Office 365 and Lync Phone Edition
A long awaited feature introduced within the respective December/January Lync Phone Edition Cumulative Update is the support for Office 365 Shared (if you need to understand more on Shared vs. Dedicated then refer to my definition within this article – the section is entitled “Office 365 Versions”)
Be aware that support for Office 365 is only for Lync Phone Edition handsets that utilise the USB tethering mechanism, commonly referred to as “Better Together”. Don’t get caught out by expecting common area devices like the Polycom CX500 to work, the reason for this is because the desktop Lync client handles, via USB tethering, the Lync Phone Edition username and password sign in process required for Office 365 and this cannot be done directly within the Phone’s UI.
Updating your phone
- For new handset purchases then ensure you state (when contacting your reseller) that you will be using the phone for Lync Online and need this CU to be pre-applied
- Polycom CX700 and LG-Nortel IP Phone 8540 (.4363)
- Polycom CX600 and CX3000 (.4372)
- Aastra 6725ip (.4366)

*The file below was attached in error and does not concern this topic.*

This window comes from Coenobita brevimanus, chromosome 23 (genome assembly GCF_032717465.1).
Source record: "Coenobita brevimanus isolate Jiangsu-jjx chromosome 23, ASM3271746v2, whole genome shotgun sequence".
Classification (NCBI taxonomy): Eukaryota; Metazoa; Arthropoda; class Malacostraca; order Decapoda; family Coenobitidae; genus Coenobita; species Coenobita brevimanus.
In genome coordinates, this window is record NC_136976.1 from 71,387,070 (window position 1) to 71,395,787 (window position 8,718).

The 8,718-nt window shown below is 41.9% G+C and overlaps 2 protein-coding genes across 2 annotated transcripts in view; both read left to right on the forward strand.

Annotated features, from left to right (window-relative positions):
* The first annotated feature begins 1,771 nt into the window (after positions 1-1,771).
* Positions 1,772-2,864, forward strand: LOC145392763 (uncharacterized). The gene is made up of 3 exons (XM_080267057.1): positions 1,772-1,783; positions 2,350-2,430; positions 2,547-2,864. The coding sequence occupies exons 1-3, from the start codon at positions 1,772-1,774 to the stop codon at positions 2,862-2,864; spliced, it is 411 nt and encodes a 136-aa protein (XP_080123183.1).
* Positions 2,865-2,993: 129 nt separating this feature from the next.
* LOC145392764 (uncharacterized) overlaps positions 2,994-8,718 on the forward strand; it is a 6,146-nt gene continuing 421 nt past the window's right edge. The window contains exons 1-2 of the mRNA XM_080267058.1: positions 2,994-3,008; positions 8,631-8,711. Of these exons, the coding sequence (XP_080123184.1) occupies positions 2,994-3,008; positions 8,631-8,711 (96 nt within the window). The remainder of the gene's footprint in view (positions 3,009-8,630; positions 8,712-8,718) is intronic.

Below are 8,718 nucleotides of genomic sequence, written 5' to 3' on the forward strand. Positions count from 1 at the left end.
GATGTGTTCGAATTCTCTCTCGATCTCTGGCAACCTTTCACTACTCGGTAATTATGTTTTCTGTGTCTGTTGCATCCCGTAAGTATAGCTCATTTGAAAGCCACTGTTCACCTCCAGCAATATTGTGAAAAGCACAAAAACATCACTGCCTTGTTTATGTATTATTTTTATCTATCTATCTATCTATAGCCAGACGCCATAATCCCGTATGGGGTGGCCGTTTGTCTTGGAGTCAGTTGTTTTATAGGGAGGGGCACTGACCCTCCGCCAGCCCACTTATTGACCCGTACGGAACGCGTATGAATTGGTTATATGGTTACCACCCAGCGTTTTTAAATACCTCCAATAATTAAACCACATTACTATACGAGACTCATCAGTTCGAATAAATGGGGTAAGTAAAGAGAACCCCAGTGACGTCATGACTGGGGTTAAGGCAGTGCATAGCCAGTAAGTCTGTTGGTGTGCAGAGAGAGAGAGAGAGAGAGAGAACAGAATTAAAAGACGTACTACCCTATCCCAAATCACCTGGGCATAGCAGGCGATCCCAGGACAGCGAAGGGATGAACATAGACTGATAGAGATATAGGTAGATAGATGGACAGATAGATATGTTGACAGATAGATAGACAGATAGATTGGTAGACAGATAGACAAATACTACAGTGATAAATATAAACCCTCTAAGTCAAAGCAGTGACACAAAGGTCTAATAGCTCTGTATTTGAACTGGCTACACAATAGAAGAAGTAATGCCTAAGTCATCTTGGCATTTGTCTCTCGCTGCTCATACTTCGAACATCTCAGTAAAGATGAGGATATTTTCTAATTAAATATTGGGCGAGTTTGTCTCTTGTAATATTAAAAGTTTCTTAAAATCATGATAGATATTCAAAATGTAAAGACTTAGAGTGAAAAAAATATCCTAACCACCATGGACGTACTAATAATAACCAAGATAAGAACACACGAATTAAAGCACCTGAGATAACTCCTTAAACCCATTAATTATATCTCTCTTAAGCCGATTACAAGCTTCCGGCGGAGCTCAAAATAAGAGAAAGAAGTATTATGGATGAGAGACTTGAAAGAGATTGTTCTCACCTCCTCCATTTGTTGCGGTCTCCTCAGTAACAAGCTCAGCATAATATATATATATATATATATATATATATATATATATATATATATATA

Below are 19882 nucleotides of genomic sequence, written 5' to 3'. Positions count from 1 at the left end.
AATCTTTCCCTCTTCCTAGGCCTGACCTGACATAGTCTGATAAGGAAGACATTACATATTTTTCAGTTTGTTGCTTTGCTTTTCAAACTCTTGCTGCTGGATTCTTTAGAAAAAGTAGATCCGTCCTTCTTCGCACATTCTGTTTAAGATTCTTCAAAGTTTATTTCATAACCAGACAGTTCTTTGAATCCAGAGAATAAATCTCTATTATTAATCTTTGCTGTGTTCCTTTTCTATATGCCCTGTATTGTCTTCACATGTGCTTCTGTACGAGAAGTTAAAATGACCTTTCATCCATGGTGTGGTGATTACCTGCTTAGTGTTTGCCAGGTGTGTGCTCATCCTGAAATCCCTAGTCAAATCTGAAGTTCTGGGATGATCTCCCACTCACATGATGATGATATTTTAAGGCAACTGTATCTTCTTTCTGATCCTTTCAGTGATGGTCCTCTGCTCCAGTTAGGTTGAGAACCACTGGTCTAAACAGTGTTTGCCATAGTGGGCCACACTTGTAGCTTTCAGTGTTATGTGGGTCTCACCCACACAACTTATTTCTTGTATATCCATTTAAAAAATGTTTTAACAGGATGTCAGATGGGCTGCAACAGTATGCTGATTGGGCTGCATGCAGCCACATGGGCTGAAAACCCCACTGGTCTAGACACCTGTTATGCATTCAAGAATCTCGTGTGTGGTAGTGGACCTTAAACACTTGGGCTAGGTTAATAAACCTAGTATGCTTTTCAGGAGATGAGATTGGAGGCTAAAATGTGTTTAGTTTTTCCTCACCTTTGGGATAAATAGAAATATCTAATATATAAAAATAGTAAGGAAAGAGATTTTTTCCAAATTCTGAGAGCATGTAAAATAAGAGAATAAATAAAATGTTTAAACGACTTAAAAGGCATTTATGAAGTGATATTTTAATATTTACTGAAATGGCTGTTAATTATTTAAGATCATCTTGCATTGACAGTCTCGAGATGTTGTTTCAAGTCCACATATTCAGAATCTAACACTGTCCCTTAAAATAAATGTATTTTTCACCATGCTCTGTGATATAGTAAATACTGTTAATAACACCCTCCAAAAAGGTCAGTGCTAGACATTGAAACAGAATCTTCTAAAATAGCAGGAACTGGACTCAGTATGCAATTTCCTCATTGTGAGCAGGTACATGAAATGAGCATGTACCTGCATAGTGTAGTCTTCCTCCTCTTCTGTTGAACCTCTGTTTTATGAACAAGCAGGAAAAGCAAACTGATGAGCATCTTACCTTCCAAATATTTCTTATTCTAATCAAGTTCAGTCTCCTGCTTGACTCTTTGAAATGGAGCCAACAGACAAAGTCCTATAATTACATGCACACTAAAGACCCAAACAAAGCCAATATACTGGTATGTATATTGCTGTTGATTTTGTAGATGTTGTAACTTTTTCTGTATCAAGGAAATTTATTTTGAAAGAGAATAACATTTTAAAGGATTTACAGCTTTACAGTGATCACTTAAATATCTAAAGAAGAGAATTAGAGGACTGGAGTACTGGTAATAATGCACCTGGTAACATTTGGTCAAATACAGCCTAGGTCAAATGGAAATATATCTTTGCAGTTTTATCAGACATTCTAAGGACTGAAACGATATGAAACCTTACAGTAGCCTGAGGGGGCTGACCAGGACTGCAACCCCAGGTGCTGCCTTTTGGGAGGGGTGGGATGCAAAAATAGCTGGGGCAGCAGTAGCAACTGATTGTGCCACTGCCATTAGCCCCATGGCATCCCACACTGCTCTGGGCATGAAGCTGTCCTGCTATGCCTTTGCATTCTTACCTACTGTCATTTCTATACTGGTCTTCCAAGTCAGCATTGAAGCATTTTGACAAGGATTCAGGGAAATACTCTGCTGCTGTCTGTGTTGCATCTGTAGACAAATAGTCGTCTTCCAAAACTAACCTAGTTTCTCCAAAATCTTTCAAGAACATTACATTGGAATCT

- HP 4120 (.4366)
- For existing handsets then you’ll need to download and upgrade the phone prior to registering to Office 365 – this will require the use of on-premise Lync infrastructure. To understand this process please follow this guide from fellow MVP Jeff Schertz.
- Future updates for CU7 devices registered to Office 365 this will be handled automatically via the Office 365 Device Update Service, Lync Phone Edition will detect the updated software and automatically download, install and restart the device.
Unlike on-premise Lync deployments DHCP and DNS pre-requisites are not necessary, it’s also possible to utilise the pre-existing Office 365 Active Directory synchronisation (or ADFS)
Planning your Office 365 Plan